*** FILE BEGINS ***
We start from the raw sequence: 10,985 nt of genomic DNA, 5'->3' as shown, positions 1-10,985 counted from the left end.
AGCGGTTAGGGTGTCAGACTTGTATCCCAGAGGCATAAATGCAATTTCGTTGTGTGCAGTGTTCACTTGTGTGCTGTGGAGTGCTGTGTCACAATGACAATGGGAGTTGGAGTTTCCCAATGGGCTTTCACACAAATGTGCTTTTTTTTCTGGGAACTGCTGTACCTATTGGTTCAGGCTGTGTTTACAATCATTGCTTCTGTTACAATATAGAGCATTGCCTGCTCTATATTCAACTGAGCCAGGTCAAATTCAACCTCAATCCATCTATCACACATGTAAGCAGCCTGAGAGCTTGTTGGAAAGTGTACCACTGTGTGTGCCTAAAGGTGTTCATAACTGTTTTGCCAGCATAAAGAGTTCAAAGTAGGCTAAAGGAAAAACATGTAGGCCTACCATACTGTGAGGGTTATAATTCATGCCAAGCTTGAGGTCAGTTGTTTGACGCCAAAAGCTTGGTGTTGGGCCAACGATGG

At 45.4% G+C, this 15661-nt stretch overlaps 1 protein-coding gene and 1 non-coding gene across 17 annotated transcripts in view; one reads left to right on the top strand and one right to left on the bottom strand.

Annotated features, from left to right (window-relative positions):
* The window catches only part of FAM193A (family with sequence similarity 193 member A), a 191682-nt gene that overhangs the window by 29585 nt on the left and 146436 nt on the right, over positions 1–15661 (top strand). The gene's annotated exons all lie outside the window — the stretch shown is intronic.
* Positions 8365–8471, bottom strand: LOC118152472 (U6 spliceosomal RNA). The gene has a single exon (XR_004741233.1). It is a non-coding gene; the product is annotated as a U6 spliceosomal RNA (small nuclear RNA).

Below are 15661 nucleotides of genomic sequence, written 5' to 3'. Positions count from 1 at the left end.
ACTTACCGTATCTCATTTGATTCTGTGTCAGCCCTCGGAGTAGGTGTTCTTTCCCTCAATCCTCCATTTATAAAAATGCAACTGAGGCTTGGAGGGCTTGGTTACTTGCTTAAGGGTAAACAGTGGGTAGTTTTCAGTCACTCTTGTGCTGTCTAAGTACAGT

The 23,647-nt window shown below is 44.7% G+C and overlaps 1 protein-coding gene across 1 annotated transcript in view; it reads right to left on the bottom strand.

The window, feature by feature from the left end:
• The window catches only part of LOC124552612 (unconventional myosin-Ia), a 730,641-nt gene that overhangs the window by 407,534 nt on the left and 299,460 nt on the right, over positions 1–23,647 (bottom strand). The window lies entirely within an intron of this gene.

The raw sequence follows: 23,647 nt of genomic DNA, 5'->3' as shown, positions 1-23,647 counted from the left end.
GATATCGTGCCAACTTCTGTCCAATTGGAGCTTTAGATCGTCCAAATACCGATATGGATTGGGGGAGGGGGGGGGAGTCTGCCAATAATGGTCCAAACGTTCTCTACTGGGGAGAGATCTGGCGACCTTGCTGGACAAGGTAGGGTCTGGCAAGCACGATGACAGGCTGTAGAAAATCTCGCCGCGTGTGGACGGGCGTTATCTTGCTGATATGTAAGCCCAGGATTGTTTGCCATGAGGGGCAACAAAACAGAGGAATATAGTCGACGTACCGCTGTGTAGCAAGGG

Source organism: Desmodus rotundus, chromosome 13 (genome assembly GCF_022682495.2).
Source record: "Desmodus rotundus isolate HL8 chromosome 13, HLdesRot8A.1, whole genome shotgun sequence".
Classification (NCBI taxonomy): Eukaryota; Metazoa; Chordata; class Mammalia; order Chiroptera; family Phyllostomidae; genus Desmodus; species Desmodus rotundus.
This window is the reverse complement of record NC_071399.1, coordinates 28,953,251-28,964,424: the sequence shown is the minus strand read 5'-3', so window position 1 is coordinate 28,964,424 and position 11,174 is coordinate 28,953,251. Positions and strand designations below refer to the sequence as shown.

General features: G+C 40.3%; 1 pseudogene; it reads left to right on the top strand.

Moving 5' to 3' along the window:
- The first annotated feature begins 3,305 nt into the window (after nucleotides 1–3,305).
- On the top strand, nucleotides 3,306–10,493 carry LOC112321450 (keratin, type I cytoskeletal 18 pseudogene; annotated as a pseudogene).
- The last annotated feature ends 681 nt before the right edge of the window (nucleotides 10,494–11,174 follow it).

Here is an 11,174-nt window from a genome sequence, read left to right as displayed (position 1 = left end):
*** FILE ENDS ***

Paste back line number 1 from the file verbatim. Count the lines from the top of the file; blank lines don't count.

We start from the raw sequence: 10,985 nt of genomic DNA, 5'->3' as shown, positions 1-10,985 counted from the left end.